Jan 30, 2019
The small, rural town of Logan, West Virginia, is called home by roughly 1,500 people, many of whom are called upon to play multiple roles that are essential to helping any small town thrive. For Aaron Fry, whether it’s the TransCanada hard hat he dawns when working in and around the Grant Compressor Station, or the slightly heavier firefighter helmet that many times he finds himself putting on in a hurry, his presence can be felt throughout an entire community.
“It all started about 17 years ago when I first became a junior firefighter with the City of Logan,” said Aaron. “I’ve always had a passion for helping others and my local community, that’s what drew me to wanting to become a firefighter.”
Fast forward 17 years later, and Aaron now finds himself as a firefighter, family man, and a TransCanada employee. At TransCanada, Aaron is tasked with overseeing a team responsible for the same safe and reliable operations of pipelines in Logan County and Mingo County, West Virginia in addition to Pike County, Kentucky.
“Being active in the community has given me the chance to meet a lot of different people from different backgrounds,” noted Aaron. “One person may know me as a firefighter, another as ‘that guy who works for the local gas company,’ while to others I’m just simply their neighbor or friend.”
Whether it’s in his ‘day’ job with TransCanada, or fighting fires with the Logan Fire Department, safety plays an important role in everything Aaron does.
Aaron's devotion to spreading the importance of safety isn’t just tailored to adults, but children as well. He has become a frequent visitor to local schools as he continues to promote this message.
“Safety is something that is meant for all ages, and with my experience as a firefighter I’ve come to find that starting to talk to kids at a young age on a topic like this is important,” Aaron commented.
During these visits, Aaron uses this opportunity to teach students about pipelines, how to identify them, and the importance of calling (or clicking) before you dig.
“Many people don’t realize that utility lines — like natural gas and electrical lines — can be found almost everywhere you look throughout our communities, whether you’re in rural West Virginia, or an urban center like Houston and Calgary, we rely on these on a daily basis,” said Aaron. “I see it as my duty as both a TransCanada employee and first responder to make sure that we’re educating as many people possible on this subject.”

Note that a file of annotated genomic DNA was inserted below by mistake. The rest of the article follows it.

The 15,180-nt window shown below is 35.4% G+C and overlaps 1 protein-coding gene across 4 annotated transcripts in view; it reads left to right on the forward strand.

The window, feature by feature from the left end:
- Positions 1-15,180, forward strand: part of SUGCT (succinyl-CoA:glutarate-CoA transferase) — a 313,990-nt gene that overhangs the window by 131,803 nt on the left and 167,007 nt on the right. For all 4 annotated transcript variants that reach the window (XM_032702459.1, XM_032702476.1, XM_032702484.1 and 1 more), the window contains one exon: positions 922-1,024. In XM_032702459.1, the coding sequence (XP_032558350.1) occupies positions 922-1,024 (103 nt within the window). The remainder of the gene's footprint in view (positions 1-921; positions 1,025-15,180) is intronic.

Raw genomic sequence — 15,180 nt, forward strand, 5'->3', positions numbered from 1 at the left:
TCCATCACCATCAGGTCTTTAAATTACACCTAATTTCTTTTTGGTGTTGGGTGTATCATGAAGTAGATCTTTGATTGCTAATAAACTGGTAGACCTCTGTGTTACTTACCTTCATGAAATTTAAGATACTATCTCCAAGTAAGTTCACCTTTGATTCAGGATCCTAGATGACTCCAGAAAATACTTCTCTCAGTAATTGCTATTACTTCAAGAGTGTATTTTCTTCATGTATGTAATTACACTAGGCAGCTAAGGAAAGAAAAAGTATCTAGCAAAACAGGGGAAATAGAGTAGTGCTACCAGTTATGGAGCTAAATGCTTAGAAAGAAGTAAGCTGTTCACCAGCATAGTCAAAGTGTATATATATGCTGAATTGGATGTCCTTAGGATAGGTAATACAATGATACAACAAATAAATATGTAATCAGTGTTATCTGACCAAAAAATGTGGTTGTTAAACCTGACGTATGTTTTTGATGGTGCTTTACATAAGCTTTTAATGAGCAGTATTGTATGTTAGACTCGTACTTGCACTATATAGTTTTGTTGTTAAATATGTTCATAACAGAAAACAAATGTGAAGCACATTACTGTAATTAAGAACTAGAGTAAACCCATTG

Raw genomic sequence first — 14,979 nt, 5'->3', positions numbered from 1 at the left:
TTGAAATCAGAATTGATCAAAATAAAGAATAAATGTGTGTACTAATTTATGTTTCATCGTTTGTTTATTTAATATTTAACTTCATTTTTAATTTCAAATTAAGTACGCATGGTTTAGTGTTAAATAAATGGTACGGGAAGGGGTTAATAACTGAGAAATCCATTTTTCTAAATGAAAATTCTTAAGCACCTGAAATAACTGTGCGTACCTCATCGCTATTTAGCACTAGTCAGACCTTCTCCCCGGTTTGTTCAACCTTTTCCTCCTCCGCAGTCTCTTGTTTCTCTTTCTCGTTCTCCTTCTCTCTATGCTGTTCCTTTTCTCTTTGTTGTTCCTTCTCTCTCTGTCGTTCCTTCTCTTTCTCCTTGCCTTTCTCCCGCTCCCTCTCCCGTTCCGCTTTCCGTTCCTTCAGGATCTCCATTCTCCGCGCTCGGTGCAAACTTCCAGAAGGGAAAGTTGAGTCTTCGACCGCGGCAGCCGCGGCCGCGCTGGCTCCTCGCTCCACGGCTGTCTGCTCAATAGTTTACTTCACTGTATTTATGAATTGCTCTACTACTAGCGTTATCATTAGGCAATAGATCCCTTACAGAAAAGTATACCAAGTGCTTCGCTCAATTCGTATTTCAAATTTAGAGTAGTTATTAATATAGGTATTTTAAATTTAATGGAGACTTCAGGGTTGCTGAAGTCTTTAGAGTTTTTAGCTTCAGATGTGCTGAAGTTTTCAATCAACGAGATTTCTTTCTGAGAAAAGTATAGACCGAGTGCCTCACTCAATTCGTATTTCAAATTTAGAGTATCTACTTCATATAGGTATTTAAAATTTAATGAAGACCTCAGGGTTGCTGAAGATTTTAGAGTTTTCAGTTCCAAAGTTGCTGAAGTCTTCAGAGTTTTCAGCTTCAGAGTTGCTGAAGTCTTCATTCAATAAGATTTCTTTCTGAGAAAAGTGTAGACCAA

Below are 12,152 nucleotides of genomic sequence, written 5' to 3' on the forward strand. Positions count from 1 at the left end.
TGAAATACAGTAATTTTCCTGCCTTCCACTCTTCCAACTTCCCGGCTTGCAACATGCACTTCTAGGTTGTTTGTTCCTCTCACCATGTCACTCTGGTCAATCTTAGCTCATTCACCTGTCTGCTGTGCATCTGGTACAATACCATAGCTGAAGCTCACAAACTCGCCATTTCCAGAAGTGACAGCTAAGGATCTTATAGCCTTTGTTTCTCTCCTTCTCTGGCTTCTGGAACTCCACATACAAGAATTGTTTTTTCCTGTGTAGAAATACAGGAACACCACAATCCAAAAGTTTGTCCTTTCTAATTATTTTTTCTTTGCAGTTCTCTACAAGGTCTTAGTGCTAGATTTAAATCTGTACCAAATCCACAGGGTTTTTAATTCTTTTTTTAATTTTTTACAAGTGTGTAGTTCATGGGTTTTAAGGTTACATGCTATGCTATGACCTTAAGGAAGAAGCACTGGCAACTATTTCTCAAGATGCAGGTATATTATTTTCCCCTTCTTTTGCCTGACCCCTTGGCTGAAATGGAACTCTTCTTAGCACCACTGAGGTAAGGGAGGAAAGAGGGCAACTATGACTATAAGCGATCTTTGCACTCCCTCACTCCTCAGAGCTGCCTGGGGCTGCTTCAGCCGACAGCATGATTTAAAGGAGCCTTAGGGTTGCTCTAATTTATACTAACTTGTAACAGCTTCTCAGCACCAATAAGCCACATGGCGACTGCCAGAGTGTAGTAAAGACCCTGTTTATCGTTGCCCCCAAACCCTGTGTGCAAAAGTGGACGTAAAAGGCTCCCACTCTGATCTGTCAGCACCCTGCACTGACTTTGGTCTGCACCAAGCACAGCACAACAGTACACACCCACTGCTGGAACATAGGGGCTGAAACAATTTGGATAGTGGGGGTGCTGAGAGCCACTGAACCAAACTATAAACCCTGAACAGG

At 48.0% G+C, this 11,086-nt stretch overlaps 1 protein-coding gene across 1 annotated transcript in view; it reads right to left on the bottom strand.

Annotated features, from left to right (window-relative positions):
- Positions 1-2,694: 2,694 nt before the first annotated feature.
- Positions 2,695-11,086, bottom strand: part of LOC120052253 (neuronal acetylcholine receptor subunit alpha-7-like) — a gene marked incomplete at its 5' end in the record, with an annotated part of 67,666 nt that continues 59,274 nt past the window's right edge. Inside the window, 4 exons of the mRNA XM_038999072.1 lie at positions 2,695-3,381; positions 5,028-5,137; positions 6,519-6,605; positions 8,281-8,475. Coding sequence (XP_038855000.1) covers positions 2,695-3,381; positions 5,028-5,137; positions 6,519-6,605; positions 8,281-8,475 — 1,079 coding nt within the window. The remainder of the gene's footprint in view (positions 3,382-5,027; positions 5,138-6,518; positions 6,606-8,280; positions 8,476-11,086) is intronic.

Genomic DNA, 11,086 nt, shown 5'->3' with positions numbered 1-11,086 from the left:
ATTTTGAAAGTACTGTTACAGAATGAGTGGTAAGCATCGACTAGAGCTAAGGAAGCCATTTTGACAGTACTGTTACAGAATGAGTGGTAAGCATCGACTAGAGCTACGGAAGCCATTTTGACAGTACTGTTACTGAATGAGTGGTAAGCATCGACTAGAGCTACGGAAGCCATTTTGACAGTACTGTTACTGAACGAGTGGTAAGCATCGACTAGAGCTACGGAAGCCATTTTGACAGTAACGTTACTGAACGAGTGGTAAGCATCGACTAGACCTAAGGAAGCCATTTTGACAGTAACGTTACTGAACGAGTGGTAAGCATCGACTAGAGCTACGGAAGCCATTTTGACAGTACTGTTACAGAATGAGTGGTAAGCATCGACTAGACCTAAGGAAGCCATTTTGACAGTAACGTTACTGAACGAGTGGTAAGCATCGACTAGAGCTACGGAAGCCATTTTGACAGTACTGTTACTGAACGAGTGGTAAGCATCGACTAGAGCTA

Not only have the impact his presentations had on students lead to schools asking him to return, but it has also lead to some kids teaching their parents.
“Recently, a parent of one of the students I presented to shared a story with me about how they were driving home, and their child immediately exclaimed ‘STOP’. They went on to tell me how they quickly hit the brakes, thinking something was wrong and then explained how their son proceed to point out a pipeline marker and started telling them about what they learned about it and safety,” stated Fry. “Stories like these truly show that no one is ever too young to be educated on safety.”
Aaron’s impact on his community and his passion for safety are also evident to his fellow employees.
“For the past two years, Aaron has served as a member of our Southeast Regional Joint Health, Safety & Environmental Committee (JHSEC), co-chairing the committee in 2018,” said Jeff Hill, Aaron's manager. “To be on this committee, you must show a passion for safety on a daily basis, which Aaron possesses. Through this committee, Aaron shows his commitment to bringing his coworker's safety issues to the forefront, and to help find improvement opportunities.”
If you ask Jeff, he’d say that the TransCanada values of Safety, Integrity, Collaboration, and Responsibility come to Aaron just as natural as the role he is in.
Operations Area Manager, South East Ops Area 6